Of course, there is no shortage of writers today who adopt a critical view toward the text, but it is beyond the scope of this paper to analyze them. It is enough for me to briefly state and defend my contention that an attitude of openness is preferable to a disposition of doubt when it comes to the canon. Stuhlmacher advocates a “hermeneutic of consent” (as opposed to a “hermeneutic of suspicion”) with respect to the biblical texts, along with an attitude of genuine “receptivity” toward their claims. He does so as a result of his long and sophisticated interaction with the German school of higher criticism and its deleterious effects on the church. While not abandoning the historical-critical method entirely, Stuhlmacher encourages a more thorough examination of its rationalistic assumptions, which are at odds with those of the biblical writers. He is also concerned about the ethical responsibilities associated with biblical interpretation. Handling a biblical text has moral connotations, he says. The locus of meaning cannot be arrogated by the reader alone or become the exclusive domain of higher criticism. The Bible is neither a spiritual ink blot for divination nor an academic code for cracking.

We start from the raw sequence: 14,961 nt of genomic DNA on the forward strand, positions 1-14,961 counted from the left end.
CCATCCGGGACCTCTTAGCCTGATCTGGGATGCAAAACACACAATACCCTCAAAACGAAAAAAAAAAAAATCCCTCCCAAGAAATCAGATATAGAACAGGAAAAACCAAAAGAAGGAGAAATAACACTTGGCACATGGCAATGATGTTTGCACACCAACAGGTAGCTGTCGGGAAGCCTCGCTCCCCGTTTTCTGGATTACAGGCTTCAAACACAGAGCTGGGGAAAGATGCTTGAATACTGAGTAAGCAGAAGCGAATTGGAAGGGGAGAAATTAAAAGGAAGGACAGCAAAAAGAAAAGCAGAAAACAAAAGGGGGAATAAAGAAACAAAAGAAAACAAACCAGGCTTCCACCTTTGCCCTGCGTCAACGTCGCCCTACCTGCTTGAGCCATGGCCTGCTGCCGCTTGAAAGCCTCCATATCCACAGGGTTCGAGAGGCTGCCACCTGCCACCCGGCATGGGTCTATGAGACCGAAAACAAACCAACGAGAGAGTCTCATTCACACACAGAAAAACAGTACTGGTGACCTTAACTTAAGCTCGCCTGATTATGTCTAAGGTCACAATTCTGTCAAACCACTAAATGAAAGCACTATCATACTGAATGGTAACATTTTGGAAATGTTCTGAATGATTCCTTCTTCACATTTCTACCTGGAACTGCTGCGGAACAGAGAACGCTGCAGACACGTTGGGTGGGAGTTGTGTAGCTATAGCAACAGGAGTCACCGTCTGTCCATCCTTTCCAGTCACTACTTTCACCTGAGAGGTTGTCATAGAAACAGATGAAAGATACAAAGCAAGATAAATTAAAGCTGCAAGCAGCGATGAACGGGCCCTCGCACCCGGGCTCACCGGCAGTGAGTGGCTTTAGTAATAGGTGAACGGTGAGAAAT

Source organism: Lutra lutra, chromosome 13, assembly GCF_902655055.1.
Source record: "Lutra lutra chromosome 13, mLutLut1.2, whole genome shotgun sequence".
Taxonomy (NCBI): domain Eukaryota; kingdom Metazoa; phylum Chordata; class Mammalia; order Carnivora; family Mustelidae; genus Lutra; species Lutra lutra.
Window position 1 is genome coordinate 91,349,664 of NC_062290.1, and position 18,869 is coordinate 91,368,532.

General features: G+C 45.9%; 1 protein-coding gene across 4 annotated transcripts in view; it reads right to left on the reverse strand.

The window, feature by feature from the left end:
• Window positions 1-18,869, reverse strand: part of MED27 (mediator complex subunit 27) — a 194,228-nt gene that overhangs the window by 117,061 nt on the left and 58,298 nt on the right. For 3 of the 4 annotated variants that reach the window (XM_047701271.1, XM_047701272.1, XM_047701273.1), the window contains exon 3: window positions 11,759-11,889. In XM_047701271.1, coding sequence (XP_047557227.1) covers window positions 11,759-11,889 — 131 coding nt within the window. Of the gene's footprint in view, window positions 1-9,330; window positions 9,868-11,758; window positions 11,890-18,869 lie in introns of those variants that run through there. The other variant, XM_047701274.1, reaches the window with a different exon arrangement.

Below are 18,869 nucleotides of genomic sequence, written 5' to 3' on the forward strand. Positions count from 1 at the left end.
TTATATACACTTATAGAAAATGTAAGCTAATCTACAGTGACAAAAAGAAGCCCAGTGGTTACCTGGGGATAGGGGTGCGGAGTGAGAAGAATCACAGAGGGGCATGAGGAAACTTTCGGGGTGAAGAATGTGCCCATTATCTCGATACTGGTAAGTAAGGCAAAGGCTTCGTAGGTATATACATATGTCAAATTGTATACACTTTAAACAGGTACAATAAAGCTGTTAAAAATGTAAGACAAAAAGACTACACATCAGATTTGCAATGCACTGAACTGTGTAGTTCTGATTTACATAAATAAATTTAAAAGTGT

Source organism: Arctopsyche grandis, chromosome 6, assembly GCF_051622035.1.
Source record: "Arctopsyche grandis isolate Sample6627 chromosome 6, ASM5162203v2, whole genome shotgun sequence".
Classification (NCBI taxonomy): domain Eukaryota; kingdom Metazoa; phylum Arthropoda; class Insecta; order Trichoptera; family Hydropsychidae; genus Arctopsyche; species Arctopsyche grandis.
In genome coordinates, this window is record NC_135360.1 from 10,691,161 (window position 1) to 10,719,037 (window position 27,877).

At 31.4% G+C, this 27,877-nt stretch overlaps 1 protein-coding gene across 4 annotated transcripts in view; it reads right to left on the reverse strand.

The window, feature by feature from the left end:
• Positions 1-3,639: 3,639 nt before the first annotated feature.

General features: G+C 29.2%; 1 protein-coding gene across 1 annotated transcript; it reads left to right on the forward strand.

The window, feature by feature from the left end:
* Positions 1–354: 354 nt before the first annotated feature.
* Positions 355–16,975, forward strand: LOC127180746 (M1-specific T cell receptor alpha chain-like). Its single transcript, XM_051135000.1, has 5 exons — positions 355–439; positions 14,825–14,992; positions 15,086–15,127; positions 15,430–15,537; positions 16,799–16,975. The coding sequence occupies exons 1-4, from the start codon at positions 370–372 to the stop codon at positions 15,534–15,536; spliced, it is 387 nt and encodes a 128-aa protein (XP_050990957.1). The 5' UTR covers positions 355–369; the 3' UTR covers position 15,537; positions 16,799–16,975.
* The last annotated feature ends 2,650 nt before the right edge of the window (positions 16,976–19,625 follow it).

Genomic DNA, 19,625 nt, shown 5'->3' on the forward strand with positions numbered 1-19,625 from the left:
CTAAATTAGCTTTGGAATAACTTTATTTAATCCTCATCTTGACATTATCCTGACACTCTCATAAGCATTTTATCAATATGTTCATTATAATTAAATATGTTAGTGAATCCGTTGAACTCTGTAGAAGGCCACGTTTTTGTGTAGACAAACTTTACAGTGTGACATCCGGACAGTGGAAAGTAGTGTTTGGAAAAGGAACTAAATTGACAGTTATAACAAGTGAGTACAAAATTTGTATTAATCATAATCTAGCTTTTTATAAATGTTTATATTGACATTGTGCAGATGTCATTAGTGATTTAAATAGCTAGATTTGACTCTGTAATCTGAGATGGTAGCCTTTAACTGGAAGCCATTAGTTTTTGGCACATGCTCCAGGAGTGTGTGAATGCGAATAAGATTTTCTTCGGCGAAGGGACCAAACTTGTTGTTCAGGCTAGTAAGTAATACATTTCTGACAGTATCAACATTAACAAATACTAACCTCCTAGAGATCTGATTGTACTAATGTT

While the claims of higher criticism should always be heard, those claims need not go unchallenged as if they were settled law in every jurisdiction where biblical theology is done. As even Barr noted two decades ago, “A certain weariness with historical criticism has been an important part of the reaction which produced biblical theology in its twentieth-century form.” By shedding the hermeneutics of suspicion in the 21st century, biblical theology has become even more robust. What was long seen as a severe criticism leveled at the biblical writers—that they were driven in their composition by an underlying theological agenda (i.e., a “bias”)—is actually a compelling rationale for pursuing a truly biblical theology. If we start from the vantage point of accepting the biblical record as an account of what actually happened in history, we can then produce a biblical theology that the biblical writers would not only recognize but wholeheartedly embrace. Fueled by a theocentric approach to both worldview and Scripture, biblical interpretation—and the biblical theology that derives from it—can keep pulsating with life.